Midwives work throughout all healthcare settings, including maternity units, general hospitals, private maternity hospitals, group practices, birth centres and within the community.

Midwives within the NHS will typically work as part of a small multidisciplinary team including maternity support workers, health visitors, GPs, neonatal nurses and gynaecologists.

As midwives provide woman-centred integrated care, many have on-call responsibilities within hospital and community settings.

Within the Republic of Ireland, the midwifery role is continuously evolving in response to the changing needs of women and their families in Ireland. They provide care in midwife-led units, maternity hospitals and increasingly throughout the community, and often work alongside obstetricians and other healthcare professionals

How much do midwives get paid?

Midwife salaries across Scotland, Northern Ireland and the Republic of Ireland can differ depending on where you are in your career, your location and the type of work you carry out.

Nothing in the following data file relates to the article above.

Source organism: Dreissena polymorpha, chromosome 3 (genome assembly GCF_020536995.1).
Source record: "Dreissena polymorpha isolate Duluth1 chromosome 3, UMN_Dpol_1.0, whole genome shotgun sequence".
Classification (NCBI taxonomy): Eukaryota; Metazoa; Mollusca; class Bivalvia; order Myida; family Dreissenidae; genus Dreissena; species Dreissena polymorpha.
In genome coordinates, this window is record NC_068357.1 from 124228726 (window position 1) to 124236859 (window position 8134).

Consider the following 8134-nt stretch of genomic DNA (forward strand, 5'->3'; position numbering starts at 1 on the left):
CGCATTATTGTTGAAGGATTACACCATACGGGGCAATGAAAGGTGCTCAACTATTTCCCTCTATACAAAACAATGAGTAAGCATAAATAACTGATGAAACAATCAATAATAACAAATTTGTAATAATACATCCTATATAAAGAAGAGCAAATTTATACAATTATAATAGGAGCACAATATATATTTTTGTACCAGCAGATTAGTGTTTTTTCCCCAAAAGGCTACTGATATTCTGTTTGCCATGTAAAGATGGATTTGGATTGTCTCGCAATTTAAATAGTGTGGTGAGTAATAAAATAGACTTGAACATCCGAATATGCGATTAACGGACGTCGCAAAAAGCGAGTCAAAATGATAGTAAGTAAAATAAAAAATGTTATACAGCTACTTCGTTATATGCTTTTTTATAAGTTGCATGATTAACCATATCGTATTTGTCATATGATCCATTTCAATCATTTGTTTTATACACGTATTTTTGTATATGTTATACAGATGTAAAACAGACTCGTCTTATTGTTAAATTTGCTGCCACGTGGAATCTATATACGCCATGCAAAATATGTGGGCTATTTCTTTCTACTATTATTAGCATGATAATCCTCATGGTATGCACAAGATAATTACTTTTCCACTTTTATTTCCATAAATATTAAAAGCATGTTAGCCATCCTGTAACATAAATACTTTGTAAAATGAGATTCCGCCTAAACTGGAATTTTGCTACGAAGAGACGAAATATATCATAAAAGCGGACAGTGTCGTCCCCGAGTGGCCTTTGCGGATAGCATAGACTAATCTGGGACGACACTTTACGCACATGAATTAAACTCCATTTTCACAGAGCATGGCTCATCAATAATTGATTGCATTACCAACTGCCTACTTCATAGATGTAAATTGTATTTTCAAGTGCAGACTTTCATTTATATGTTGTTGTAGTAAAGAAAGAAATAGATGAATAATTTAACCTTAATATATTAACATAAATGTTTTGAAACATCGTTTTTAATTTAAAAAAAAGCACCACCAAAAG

Midwifery salary in Scotland and Northern Ireland

The average salary for a band 5 midwife in Scotland and Northern Ireland is £28,595 a year and £14.66 an hour when working in a permanent midwife role. The amount you earn will increase as you progress through your career. With experience, you can earn up to £75,874.

The average pay rate for an agency midwife in Scotland and Northern Ireland who works with the Guild is £38.

NHS Band 5 (entry level midwife)NHS Band 6 (experienced midwife)NHS Band 8b (most experienced midwives)The Guild ratesThe Guild bank holiday rates
Up to £16.84 per hour*Up to £20.76 per hour*Up to £33.38 per hour*£38 per hour£48.50 per hour
*Source: https://www.nhsemployers.org/articles/pay-scales-202223

Midwifery salary in the Republic of Ireland

The average salary for a band 5 midwife in the Republic of Ireland is €41,511 a year and €21.28 an hour when working in a permanent role. This will increase as your career progresses, with the potential to earn up to €65,316 with experience.

The average pay rate for an agency midwife in the Republic of Ireland who works with the Guild is €41.